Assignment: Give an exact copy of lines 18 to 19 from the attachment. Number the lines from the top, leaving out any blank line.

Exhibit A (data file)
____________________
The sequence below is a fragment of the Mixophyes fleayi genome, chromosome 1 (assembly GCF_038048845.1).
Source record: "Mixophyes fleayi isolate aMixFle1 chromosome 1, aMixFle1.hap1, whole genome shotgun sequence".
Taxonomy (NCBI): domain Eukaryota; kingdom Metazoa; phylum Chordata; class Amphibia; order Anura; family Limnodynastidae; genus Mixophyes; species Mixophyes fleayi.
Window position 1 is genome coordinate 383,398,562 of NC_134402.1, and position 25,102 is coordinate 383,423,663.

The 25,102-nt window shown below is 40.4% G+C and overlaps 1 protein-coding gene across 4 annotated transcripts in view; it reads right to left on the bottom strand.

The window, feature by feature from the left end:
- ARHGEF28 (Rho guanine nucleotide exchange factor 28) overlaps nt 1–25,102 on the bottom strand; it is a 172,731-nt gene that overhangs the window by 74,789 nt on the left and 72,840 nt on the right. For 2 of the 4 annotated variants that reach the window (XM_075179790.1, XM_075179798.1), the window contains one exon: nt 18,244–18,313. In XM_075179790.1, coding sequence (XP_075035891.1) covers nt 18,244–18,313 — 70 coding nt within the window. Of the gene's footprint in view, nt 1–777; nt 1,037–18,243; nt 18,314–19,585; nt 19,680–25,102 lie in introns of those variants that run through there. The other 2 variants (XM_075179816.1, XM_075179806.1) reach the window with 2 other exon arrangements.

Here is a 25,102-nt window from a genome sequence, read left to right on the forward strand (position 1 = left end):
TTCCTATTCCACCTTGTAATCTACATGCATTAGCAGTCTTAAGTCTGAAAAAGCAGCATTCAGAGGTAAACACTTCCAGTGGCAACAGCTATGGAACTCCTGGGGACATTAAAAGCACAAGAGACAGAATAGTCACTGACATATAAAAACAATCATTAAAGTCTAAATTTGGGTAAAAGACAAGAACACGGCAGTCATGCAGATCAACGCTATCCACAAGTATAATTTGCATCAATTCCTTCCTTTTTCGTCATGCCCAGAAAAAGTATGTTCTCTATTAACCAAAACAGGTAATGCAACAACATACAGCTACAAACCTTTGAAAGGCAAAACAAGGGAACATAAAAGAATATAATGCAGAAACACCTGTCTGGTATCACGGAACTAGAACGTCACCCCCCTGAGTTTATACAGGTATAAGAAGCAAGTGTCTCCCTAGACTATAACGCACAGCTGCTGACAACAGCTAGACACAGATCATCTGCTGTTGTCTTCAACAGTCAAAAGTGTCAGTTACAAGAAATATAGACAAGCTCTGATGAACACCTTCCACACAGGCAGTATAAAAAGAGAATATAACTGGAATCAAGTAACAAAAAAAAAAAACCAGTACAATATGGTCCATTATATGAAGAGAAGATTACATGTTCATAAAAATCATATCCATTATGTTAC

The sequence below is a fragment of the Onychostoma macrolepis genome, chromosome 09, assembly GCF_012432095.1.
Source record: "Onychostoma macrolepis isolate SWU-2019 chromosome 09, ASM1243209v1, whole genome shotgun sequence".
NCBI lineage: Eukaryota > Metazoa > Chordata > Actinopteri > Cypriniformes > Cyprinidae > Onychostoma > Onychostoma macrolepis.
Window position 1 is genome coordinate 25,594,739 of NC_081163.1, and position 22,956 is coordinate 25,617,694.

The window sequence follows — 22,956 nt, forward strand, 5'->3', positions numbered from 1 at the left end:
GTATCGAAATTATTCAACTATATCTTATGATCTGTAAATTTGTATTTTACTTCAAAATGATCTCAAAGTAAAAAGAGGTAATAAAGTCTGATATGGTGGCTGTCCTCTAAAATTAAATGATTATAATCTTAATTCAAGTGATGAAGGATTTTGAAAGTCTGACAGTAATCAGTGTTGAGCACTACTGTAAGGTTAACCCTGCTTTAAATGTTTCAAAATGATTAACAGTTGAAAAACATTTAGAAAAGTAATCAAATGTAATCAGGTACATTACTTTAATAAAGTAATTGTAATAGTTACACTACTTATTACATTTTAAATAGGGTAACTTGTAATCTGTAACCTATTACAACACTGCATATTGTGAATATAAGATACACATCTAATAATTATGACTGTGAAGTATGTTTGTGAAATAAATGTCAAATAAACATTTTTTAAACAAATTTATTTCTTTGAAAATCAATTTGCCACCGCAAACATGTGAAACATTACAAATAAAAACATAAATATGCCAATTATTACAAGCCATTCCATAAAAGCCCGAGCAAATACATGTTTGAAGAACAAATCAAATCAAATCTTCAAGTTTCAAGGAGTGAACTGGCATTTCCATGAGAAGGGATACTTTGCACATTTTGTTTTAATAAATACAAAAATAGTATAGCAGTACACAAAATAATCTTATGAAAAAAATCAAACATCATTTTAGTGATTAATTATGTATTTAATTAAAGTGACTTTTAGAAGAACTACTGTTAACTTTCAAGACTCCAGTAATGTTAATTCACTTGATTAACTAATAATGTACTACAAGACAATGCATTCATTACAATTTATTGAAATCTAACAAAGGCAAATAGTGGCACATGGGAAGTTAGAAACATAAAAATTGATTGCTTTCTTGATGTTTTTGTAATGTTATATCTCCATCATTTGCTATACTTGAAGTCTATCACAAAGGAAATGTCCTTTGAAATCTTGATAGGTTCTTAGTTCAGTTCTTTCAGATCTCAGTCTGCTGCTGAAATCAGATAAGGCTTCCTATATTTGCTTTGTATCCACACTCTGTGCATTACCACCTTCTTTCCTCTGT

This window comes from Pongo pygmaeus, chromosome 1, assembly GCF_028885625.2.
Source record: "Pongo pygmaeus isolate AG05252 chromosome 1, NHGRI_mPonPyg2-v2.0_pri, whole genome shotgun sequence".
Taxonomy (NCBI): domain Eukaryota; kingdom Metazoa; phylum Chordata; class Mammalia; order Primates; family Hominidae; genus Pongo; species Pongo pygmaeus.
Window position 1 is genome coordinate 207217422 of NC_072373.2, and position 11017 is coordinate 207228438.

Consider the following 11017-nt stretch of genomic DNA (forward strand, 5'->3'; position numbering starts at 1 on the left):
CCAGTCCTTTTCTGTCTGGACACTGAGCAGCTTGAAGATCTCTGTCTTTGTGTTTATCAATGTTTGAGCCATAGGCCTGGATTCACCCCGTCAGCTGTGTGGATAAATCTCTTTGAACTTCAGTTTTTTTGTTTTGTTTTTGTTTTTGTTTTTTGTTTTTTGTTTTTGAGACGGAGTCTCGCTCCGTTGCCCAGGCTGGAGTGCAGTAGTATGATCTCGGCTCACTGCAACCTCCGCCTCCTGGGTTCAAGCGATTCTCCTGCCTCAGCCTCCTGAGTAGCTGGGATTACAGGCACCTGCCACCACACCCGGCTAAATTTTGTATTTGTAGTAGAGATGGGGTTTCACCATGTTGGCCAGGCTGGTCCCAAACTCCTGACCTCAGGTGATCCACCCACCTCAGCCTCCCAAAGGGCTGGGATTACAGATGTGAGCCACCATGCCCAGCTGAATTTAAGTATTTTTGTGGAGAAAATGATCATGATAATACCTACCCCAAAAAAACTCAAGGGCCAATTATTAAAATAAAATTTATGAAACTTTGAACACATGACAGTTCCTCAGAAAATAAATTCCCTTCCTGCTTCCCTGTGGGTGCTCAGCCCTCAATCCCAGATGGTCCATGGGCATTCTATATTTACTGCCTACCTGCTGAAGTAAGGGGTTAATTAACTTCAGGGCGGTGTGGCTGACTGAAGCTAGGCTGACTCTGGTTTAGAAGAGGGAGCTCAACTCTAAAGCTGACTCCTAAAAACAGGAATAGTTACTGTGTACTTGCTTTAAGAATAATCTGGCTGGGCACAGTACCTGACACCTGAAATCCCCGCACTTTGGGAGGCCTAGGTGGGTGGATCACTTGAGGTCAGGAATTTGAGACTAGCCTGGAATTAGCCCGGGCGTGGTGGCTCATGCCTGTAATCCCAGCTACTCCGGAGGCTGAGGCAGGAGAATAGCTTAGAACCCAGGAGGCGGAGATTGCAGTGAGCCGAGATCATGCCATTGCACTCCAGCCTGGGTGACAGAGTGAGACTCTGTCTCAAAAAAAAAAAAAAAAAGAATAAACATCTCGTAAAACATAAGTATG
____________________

Taxonomy (NCBI): domain Eukaryota; kingdom Metazoa; phylum Chordata; class Mammalia; order Primates; family Hominidae; genus Pongo; species Pongo pygmaeus.
Window position 1 is genome coordinate 207217422 of NC_072373.2, and position 11017 is coordinate 207228438.